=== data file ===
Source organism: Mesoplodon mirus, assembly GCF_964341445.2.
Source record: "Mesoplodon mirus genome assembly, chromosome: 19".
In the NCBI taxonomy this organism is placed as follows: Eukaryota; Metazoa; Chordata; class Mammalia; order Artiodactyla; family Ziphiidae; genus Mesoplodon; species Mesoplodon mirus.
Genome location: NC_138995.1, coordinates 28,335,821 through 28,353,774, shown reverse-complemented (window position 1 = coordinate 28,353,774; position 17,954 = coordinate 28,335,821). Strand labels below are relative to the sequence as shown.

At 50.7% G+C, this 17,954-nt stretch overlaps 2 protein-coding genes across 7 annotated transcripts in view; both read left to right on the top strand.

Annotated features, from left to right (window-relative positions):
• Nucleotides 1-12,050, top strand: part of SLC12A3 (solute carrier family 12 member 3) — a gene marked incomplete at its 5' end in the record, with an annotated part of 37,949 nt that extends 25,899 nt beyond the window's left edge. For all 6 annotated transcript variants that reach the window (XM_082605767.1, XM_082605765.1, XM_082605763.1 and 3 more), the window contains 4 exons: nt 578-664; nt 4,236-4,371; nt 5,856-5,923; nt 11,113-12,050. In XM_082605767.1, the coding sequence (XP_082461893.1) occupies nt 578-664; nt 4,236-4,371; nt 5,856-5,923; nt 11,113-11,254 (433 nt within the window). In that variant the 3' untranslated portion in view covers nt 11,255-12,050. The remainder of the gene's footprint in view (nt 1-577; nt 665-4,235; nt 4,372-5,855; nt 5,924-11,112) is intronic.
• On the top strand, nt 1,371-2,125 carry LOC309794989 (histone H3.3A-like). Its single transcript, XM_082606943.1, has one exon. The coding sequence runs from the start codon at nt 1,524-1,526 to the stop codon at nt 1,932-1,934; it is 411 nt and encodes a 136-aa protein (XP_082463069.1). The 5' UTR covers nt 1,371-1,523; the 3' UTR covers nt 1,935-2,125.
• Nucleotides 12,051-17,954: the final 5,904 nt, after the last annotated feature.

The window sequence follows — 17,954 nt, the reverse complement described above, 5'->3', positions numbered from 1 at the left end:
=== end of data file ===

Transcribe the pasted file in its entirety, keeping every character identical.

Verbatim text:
Source organism: Mesoplodon mirus, assembly GCF_964341445.2.
Source record: "Mesoplodon mirus genome assembly, chromosome: 19".
In the NCBI taxonomy this organism is placed as follows: Eukaryota; Metazoa; Chordata; class Mammalia; order Artiodactyla; family Ziphiidae; genus Mesoplodon; species Mesoplodon mirus.
Genome location: NC_138995.1, coordinates 28,335,821 through 28,353,774, shown reverse-complemented (window position 1 = coordinate 28,353,774; position 17,954 = coordinate 28,335,821). Strand labels below are relative to the sequence as shown.

At 50.7% G+C, this 17,954-nt stretch overlaps 2 protein-coding genes across 7 annotated transcripts in view; both read left to right on the top strand.

Annotated features, from left to right (window-relative positions):
• Nucleotides 1-12,050, top strand: part of SLC12A3 (solute carrier family 12 member 3) — a gene marked incomplete at its 5' end in the record, with an annotated part of 37,949 nt that extends 25,899 nt beyond the window's left edge. For all 6 annotated transcript variants that reach the window (XM_082605767.1, XM_082605765.1, XM_082605763.1 and 3 more), the window contains 4 exons: nt 578-664; nt 4,236-4,371; nt 5,856-5,923; nt 11,113-12,050. In XM_082605767.1, the coding sequence (XP_082461893.1) occupies nt 578-664; nt 4,236-4,371; nt 5,856-5,923; nt 11,113-11,254 (433 nt within the window). In that variant the 3' untranslated portion in view covers nt 11,255-12,050. The remainder of the gene's footprint in view (nt 1-577; nt 665-4,235; nt 4,372-5,855; nt 5,924-11,112) is intronic.
• On the top strand, nt 1,371-2,125 carry LOC309794989 (histone H3.3A-like). Its single transcript, XM_082606943.1, has one exon. The coding sequence runs from the start codon at nt 1,524-1,526 to the stop codon at nt 1,932-1,934; it is 411 nt and encodes a 136-aa protein (XP_082463069.1). The 5' UTR covers nt 1,371-1,523; the 3' UTR covers nt 1,935-2,125.
• Nucleotides 12,051-17,954: the final 5,904 nt, after the last annotated feature.

The window sequence follows — 17,954 nt, the reverse complement described above, 5'->3', positions numbered from 1 at the left end: